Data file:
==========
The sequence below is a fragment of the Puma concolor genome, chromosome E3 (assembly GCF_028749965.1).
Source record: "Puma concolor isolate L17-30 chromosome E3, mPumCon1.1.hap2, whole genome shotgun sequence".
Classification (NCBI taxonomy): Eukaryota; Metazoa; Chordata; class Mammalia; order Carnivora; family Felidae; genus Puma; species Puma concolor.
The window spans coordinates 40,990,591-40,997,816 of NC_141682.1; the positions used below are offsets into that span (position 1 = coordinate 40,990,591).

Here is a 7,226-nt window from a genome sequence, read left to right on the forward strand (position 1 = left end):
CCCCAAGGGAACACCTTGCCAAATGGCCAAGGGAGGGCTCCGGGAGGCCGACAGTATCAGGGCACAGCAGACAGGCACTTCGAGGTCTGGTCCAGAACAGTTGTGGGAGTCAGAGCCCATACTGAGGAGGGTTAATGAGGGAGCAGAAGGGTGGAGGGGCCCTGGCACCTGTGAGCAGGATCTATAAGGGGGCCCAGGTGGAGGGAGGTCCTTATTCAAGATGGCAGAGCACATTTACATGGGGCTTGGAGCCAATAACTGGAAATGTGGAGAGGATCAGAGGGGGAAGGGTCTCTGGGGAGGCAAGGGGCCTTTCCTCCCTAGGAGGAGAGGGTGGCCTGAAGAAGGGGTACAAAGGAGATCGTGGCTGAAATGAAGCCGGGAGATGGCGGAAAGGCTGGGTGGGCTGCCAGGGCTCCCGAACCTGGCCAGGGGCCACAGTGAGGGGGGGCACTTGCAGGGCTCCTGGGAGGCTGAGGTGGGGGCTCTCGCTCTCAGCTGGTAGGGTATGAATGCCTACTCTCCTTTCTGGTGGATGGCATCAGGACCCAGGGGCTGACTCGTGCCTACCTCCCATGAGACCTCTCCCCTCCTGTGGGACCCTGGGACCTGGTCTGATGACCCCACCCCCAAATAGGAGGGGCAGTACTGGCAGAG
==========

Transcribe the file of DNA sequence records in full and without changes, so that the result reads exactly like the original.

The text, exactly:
The sequence below is a fragment of the Puma concolor genome, chromosome E3 (assembly GCF_028749965.1).
Source record: "Puma concolor isolate L17-30 chromosome E3, mPumCon1.1.hap2, whole genome shotgun sequence".
Classification (NCBI taxonomy): Eukaryota; Metazoa; Chordata; class Mammalia; order Carnivora; family Felidae; genus Puma; species Puma concolor.
The window spans coordinates 40,990,591-40,997,816 of NC_141682.1; the positions used below are offsets into that span (position 1 = coordinate 40,990,591).

Here is a 7,226-nt window from a genome sequence, read left to right on the forward strand (position 1 = left end):
CCCCAAGGGAACACCTTGCCAAATGGCCAAGGGAGGGCTCCGGGAGGCCGACAGTATCAGGGCACAGCAGACAGGCACTTCGAGGTCTGGTCCAGAACAGTTGTGGGAGTCAGAGCCCATACTGAGGAGGGTTAATGAGGGAGCAGAAGGGTGGAGGGGCCCTGGCACCTGTGAGCAGGATCTATAAGGGGGCCCAGGTGGAGGGAGGTCCTTATTCAAGATGGCAGAGCACATTTACATGGGGCTTGGAGCCAATAACTGGAAATGTGGAGAGGATCAGAGGGGGAAGGGTCTCTGGGGAGGCAAGGGGCCTTTCCTCCCTAGGAGGAGAGGGTGGCCTGAAGAAGGGGTACAAAGGAGATCGTGGCTGAAATGAAGCCGGGAGATGGCGGAAAGGCTGGGTGGGCTGCCAGGGCTCCCGAACCTGGCCAGGGGCCACAGTGAGGGGGGGCACTTGCAGGGCTCCTGGGAGGCTGAGGTGGGGGCTCTCGCTCTCAGCTGGTAGGGTATGAATGCCTACTCTCCTTTCTGGTGGATGGCATCAGGACCCAGGGGCTGACTCGTGCCTACCTCCCATGAGACCTCTCCCCTCCTGTGGGACCCTGGGACCTGGTCTGATGACCCCACCCCCAAATAGGAGGGGCAGTACTGGCAGAG